Today marks the 11th annual Transgender Day of Remembrance around the world, a day when the LGBTQ and allied community honor those who were killed due to anti-transgender hatred or prejudice.
The day of memorial was created in response to the murder of Rita Hester, a popular and outgoing transwoman, who was brutally stabbed at least 20 times in the chest in her Boston apartment by an unknown assailant in November 1998.
Hester’s death prompted community members to organize a candlelight vigil and march that December. Activists in San Francisco created the Transgender Day of Remembrance event in 1999 in her memory.
In the years that have followed since Hester’s murder, this day has been set aside each year to commemorate the lives of the victims by way of memorial services, vigils and other events to raise public awareness of hate crimes against transgendered people, crimes that are rarely reported in the mainstream media.
In the past year, more than 95 transgender related deaths have occurred; the number has nearly doubled from last year’s 48 known murders. And of the 301 transgender deaths reported in the U.S. over the past 30 years, many of the victims are still unnamed and were brutally beaten and tortured — their deaths largely ignored.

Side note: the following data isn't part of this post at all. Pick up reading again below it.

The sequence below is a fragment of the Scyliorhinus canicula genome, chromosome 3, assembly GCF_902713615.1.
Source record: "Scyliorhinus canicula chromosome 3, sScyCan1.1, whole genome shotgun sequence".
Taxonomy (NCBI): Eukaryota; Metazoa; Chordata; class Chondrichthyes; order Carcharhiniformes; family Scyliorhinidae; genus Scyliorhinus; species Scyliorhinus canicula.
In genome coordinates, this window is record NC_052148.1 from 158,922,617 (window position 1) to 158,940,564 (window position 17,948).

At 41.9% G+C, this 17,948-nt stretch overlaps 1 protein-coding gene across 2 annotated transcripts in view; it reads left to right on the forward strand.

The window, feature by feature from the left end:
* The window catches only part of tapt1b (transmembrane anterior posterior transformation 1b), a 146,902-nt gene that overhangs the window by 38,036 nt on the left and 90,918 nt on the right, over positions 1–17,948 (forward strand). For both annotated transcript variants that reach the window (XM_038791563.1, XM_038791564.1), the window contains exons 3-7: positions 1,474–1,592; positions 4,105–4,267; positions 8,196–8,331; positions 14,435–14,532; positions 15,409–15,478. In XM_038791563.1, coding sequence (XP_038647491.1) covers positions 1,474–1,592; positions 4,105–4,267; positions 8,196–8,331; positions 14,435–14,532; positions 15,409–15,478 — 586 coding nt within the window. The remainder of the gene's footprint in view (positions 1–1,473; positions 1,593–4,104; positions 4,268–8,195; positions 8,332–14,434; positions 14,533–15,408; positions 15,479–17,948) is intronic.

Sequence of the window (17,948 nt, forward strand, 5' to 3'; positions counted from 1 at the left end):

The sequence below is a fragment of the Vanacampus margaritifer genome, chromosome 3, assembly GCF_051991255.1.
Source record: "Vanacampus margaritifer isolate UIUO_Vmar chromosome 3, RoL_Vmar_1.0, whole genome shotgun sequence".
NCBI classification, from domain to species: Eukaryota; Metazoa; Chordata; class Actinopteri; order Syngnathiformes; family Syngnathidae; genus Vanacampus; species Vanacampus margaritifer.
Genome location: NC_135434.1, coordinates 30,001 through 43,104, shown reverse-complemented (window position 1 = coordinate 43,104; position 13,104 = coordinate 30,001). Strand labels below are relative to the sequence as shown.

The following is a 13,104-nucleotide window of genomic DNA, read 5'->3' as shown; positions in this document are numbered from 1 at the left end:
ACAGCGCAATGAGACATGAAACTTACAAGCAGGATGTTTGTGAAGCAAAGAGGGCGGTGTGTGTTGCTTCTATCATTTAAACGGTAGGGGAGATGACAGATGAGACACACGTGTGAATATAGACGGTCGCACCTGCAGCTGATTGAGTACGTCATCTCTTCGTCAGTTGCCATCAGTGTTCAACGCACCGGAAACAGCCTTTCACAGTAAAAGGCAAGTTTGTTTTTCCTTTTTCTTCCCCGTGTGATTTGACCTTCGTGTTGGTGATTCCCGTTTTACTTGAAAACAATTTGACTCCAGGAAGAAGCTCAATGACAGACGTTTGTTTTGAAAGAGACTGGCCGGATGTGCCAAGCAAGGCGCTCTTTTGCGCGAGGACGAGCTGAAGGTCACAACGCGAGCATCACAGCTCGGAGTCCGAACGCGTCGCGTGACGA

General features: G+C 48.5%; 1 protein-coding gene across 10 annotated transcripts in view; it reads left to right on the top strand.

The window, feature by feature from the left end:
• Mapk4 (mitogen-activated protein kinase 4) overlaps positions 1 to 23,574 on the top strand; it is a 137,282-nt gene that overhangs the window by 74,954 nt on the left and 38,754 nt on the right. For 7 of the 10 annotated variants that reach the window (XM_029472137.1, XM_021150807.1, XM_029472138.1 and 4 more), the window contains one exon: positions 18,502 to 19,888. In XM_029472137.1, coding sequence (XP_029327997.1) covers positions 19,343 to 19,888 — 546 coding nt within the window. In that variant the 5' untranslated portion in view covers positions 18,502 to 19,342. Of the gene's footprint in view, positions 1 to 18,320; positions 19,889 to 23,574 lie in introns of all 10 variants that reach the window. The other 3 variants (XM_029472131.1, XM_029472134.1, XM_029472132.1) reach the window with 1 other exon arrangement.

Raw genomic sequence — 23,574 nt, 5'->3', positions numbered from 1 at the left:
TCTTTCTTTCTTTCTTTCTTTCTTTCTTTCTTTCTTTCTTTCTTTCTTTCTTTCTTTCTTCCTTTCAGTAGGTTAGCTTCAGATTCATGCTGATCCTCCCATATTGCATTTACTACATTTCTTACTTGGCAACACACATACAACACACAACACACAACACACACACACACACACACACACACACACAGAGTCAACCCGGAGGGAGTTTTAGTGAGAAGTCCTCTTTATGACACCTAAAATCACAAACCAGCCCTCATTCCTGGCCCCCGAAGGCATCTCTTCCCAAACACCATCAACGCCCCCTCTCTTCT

Today, 13 states and the District of Columbia have hate crime laws that include gender identity.
In October, President Obama signed hate crime legislation that extends protection to people based on sexual orientation, sealing a long-fought victory to gay advocates. The president spoke of a nation becoming a place where “we’re all free to live and love as we see fit.”
The new law expands federal hate crimes to include those committed against people because of sexual orientation and gender identity.
Events and memorials at transgenderdor.org